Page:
Disordered eating

Participants were asked to complete the Eating Attitudes Test-7, a 7-item measure of symptoms and concerns characteristic of eating disorders [48]. All items were rated on a 6-point scale, ranging from 1 (never) to 6 (always). Higher total scores reflect greater disordered eating attitudes (ω = 0.91).


Participants were asked to provide their demographic details consisting of age and sex.


Ethics approval for this study was obtained from the Psychiatric Hospital of the Cross ethics committee (Approval Code: HPC-024–2022). Written informed consent was obtained from all subjects and or their legal guardians for study participation; the online submission of the soft copy was considered equivalent to receiving a written informed consent. All data were collected via a Google Form link, between July and August 2022. The project was advertised on social media (WhatsApp and Facebook) and included an estimated duration. The researchers approached adolescents they know directly; participants were asked to share the link with other adolescents they might know (friends and family members). This procedure was followed for the two samples. Inclusion criteria for participation included being Lebanese of origin and aged between 12 and 18 years. Internet protocol (IP) addresses were examined to ensure that no participant took the survey more than once. After providing digital informed consent, participants were asked to complete the instruments described above, which were presented in a pre-randomised order to control for order effects. The survey was anonymous and participants completed the survey voluntarily and without remuneration.

Analytic strategy

Data treatment

There were no missing responses in the dataset. To examine the factor structure of the CASRS-12, we used an EFA-to-CFA strategy [49]. Sample 1 was used for the EFA and Sample 2 for the CFA.

Exploratory factor analysis

To explore the factor structure of CASRS-12, we computed a principal-component EFA with the first sample using the SPSS software v.22. We verified all requirements related to item-communality [50], average item correlations, and item-total correlations [51]. The Kaiser–Meyer–Olkin (KMO) measure of sampling adequacy (which should ideally be ≥ 0.80) and Bartlett’s test of sphericity (which should be significant) ensured the adequacy of our sample [52]. Item retention was based on the recommendation that items with “fair” loadings and above (i.e., ≥ 0.40) and with low inter-item correlations (suggestive of low item redundancy) as indicated by the anti-image correlation matrix should be retained [53].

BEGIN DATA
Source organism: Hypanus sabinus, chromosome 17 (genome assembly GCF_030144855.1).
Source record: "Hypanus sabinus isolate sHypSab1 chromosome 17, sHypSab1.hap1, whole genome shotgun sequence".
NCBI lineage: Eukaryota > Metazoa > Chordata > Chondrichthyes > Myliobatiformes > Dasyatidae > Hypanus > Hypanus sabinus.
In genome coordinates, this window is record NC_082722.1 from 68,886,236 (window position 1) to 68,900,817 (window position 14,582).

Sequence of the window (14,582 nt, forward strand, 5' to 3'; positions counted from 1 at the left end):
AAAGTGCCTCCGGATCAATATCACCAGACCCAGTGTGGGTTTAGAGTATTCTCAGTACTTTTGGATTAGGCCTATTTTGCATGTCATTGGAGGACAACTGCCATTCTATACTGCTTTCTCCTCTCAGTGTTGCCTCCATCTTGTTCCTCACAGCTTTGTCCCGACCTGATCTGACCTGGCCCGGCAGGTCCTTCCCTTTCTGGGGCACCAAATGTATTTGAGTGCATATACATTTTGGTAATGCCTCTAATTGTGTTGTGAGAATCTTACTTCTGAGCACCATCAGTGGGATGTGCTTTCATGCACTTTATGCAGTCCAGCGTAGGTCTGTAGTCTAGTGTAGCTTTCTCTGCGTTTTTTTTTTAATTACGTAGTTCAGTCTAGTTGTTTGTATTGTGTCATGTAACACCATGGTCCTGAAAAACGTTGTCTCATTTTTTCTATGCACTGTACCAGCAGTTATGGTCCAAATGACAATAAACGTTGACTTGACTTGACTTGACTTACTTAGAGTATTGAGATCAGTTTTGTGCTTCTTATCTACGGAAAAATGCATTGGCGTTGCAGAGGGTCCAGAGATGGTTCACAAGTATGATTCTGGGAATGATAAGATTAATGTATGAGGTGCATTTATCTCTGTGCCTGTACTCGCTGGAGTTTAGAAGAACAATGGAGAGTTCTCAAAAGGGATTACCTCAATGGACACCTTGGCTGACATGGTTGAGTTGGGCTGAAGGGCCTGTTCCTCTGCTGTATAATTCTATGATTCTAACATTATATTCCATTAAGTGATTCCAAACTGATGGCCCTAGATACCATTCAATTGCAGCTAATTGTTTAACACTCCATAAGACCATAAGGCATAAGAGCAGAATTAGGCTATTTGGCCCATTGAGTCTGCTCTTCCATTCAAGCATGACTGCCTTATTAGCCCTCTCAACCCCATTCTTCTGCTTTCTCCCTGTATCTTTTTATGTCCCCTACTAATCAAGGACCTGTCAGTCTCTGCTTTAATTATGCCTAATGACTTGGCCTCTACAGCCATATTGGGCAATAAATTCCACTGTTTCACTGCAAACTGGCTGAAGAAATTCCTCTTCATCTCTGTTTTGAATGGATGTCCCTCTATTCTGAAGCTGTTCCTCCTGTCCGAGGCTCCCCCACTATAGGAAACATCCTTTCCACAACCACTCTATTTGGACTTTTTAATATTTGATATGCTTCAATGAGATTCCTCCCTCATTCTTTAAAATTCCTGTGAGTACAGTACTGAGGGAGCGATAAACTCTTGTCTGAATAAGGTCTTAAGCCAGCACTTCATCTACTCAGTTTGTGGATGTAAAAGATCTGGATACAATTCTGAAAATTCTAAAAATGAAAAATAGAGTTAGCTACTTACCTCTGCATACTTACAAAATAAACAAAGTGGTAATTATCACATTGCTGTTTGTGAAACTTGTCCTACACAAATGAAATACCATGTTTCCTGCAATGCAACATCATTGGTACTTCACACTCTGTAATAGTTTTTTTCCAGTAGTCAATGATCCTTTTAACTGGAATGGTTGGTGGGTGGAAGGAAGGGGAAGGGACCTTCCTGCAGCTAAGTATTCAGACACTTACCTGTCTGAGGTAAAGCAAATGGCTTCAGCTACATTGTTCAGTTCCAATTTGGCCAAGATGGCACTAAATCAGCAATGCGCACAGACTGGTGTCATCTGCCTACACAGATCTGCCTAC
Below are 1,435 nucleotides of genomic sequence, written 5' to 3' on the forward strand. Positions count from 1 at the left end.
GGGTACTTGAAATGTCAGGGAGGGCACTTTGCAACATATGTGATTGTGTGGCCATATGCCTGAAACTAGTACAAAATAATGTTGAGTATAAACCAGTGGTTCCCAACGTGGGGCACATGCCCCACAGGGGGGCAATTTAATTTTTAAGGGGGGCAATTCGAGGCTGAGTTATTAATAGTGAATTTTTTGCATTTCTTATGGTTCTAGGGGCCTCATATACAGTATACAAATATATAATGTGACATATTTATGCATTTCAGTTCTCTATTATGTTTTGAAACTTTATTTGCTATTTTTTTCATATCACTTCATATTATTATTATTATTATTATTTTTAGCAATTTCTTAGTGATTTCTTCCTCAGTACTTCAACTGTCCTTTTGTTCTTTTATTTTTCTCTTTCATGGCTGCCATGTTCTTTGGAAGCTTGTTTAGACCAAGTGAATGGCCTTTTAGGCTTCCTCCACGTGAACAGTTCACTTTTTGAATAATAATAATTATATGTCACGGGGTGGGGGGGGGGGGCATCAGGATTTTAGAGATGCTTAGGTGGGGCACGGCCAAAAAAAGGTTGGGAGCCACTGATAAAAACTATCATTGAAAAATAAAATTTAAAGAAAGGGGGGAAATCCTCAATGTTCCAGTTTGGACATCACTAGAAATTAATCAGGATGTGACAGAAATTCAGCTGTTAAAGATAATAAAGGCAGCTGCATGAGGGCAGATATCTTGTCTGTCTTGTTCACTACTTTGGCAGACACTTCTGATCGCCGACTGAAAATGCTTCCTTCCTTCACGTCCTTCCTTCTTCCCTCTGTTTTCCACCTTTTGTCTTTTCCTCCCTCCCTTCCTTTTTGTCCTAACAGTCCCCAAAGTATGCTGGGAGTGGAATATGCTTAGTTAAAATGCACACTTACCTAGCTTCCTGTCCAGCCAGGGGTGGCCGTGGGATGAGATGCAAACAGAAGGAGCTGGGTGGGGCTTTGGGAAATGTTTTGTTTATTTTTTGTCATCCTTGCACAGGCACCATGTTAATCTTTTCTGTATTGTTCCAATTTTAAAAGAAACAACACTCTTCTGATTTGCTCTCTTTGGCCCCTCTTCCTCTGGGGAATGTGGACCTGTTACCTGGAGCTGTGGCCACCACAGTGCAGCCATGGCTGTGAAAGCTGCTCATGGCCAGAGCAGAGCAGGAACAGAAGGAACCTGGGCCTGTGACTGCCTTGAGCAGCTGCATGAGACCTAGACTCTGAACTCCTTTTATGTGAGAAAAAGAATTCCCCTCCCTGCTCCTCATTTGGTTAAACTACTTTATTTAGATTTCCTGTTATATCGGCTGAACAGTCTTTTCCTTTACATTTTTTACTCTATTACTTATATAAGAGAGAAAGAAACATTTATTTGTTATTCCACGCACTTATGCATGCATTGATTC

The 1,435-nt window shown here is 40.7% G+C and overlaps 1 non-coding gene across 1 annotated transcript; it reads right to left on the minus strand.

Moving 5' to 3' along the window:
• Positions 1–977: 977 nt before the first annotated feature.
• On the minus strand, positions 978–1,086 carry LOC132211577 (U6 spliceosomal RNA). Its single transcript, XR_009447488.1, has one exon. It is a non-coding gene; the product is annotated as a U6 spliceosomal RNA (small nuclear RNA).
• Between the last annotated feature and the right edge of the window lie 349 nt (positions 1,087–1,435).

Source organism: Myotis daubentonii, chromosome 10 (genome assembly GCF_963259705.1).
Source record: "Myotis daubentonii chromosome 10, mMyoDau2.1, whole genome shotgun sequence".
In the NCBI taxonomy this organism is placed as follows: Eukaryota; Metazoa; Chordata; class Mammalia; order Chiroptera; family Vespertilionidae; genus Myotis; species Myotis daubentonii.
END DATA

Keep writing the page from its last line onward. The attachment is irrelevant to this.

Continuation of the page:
Confirmatory factor analysis

We used data from the second sample to conduct a CFA using the maximum likelihood estimation with the SPSS AMOS v.26 software. A previous study suggested that the minimum sample size to conduct a confirmatory factor analysis ranges from 3 to 20 times the number of the scale’s variables [54]. Therefore, we assumed a minimum sample of 240 participants needed to have enough statistical power based on a ratio of 20 participants per one item of the scale, which was exceeded in this sample. Parameter estimates were obtained using the maximum likelihood method and fit indices. Additionally, evidence of convergent validity was assessed in this subsample using the average variance extracted (AVE) values of ≥ 0.50 considered adequate [55] and meaning that a latent variable is able to explain more than half of the variance of its indicators on average (i.e., items converge into a uniform construct).

Gender invariance

To examine gender invariance of the CASRS-12 scores, we conducted multi-group CFA [56] using the second sample. Measurement invariance was assessed at the configural, metric, and scalar levels [57]. Configural invariance implies that the latent CASRS-12 variable(s) and the pattern of loadings of the latent variable(s) on indicators are similar across gender (i.e., the unconstrained latent model should fit the data well in both groups). Metric invariance implies that the magnitude of the loadings is similar across gender; this is tested by comparing two nested models consisting of a baseline model and an invariance model. Lastly, scalar invariance implies that both the item loadings and item intercepts are similar across gender and is examined using the same nested-model comparison strategy as with metric invariance [56]. Following the recommendations of Cheung and Rensvold [58] and Chen (2007) [56], we accepted ΔCFI ≤ 0.010 and ΔRMSEA ≤ 0.015 or ΔSRMR ≤ 0.010 (0.030 for factorial invariance) as evidence of invariance. We aimed to test for gender differences on latent CASRS-12 scores using an independent-samples t-test only if scalar or partial scalar invariance were established.

Further analyses